Dealmaking has been prevalent across the pharmaceutical industry in the first half of this year – particularly large-scale deals that have seen companies invest significant sums to expand capabilities.
The most recent to take place was the proposed takeover of Allergan by AbbVie for a potential $63bn (€55.3bn), as the latter company looks to secure growth with developing biosimilar competition to its biggest seller, Humira (adalimumab).
The beginning of the year also saw a deal of a similar scale, with Bristol-Myers Squibb currently preparing for the completion of its $74bn takeover of Celgene. BMS CEO, Giovanni Caforio, stated, at the time of the deal, that the buyout would provide the company with a leadership position in oncology through the expansion of its cell therapy portfolio.
In the CDMO market, there are similar lines of thinking to the major deals that occurred – with the manufacture of cell and gene therapies at the forefront of industry thinking.
More specifically than this, CDMOs are eyeing the gene therapy market as a source of significant growth in the years to come.
Thermo Fisher Scientific decided to spend $1.7bn to acquire Brammer Bio in March, a company which specializes in vectors for in vivo gene therapy and ex vivo gene-modified cell therapy.
At the time of announcing the deal, a spokesperson for the company told BioPharma-Reporter that the ‘rapidly growing’ pipeline of gene therapies makes the market particularly attractive to the CDMO.
This is backed up by research conducted by PhRMA, which found that there are approximately 300 cell and gene therapies currently in various stages of development in the US.
In addition, gene therapies are now progressing to reach the market at a faster rate, with Novartis receiving approval for Zolgensma (onasemnogene abeparvovec) and bluebird bio receiving a conditional marketing approval for its first approved therapy, Zyntelgo (autologous CD34+ cells encoding βA-T87Q-globin gene) within a few weeks of another.
Thermo Fisher’s move to bring Brammer into its business shows the company is looking at the long-term future of the gene therapy market, as approved treatments will require further viral vector supply to meet therapy demand, and more companies look to enter the space, based on the prior regulatory success of others.
2. Catalent – Paragon
Catalent operates at a similar scale to Thermo Fisher and completed a very similar deal only one month prior, through its $1.2bn purchase of Paragon.
The focus of the deal was, again, to acquire Paragon’s ability to produce viral vectors for gene therapy, as well as lentivirus vectors, and plasmids.
Catalent also pointed to the growth of the gene therapy market as the primary driver behind the purchase, noting that the market could develop to be worth $40bn in the coming years.
Earlier this month, Catalent followed through on its stated aim to further invest in Paragon’s capabilities by acquiring gene therapy assets from Novovax for $18m.
Fujifilm has been instigating a number of expansions for its CDMO subsidiaries in recent times, one of the largest came in the form of Fujifilm Diosynth Biotechnologies purchase of Biogen’s biologics site for $890m.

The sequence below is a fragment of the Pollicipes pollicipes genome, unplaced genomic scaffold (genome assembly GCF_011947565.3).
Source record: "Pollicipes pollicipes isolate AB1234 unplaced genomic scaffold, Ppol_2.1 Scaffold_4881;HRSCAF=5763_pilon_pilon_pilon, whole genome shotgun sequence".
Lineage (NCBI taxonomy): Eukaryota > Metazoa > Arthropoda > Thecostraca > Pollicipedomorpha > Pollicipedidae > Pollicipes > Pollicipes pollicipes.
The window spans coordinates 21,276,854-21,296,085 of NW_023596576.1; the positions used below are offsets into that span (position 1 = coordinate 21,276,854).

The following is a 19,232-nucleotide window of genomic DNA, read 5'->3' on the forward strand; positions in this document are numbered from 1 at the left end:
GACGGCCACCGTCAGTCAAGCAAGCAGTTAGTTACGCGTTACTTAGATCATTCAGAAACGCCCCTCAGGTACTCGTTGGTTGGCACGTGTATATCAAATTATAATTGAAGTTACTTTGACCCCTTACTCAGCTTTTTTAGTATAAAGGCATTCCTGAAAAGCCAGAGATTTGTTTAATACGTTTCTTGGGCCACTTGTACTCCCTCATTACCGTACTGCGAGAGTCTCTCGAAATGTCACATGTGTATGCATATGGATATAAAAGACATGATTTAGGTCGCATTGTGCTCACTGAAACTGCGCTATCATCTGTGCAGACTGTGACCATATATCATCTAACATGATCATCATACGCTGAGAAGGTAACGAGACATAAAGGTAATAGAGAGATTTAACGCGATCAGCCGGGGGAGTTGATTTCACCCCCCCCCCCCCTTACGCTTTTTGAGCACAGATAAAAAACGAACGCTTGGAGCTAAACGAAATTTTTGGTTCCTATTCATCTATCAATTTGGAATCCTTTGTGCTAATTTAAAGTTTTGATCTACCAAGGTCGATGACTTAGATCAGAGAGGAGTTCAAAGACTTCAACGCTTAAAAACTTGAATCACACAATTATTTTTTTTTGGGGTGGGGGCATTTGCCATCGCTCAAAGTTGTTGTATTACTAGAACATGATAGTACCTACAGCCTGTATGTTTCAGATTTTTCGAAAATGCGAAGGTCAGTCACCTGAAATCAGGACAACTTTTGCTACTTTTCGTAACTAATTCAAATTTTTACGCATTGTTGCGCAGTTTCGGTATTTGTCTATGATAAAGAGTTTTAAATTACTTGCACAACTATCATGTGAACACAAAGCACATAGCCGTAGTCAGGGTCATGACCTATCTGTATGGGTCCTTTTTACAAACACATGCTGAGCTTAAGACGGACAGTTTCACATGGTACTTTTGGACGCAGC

The facility allows for production at scales of pre-clinical all the way through to commercial levels, including the ability to manufacture biosimilars.
At the time of the purchase, Fujifilm noted that it was engaging in ‘aggressive investment’ for building out its manufacturing capability.
This expansion has seen Fujifilm’s subsidiaries complete strategic acquisitions and expansions, including increasing its offering for the materials necessary for viral vector production.
In addition, this week, Fujifilm announced the proposed building of one of the largest production facilities for the company outside of Japan. The Netherlands site will be responsible for producing cell culture media, liquid media, and downstream bioprocessing liquids.
The financials of Lonza’s takeover Novartis Stein, Switzerland, facility were not released but the scale of the site, containing a fill-finish facility, laboratories, and office space, alongside utility and storage space, suggests a larger-scale investment.
Opened in 2009, the facility is able to produce clinical and commercial scale production of sterile biologics, as well as small molecule parenterals.
This straight forward facility purchase comes alongside further innovative developments that Lonza is undertaking in expanding its capabilities – such as on the automation of the manufacture of chimeric antigen receptor (CAR)-T therapies.
At the time, Lonza’s head of clinical development for Lonza’s personalized medicine group, Matthew Hewitt, told us that developing such technology is important as further cell therapies are approved and patient populations broaden, requiring a more efficient production process.
5. GE BioPharma – Danaher
This deal represents a different side to the acquisition and expansion seen elsewhere in the industry, with the overall GE business deciding that $21bn in cash was a suitable sum to exit the space.
Conversely, it shows how highly companies value this side of the CDMO industry, with the acquisition price many times higher than the $3bn in revenue it generated during 2018 for the overall GE Healthcare business.
Danaher has previous experience with acquisitions of such a scale, after it acquired Pall Corporation for $14bn back in 2015.
When BioPharma-Reporter spoke to CEO of GE Healthcare Life Sciences, Emmanuel Ligner, he stressed that the business is operating as normal and that it is currently positioning itself to alter its existing technologies to match the demands of the industry. He provided the example of altering its chromatography columns to be suitable for CAR-T as the way that the business has had to adapt, as cell therapies see greater uptake.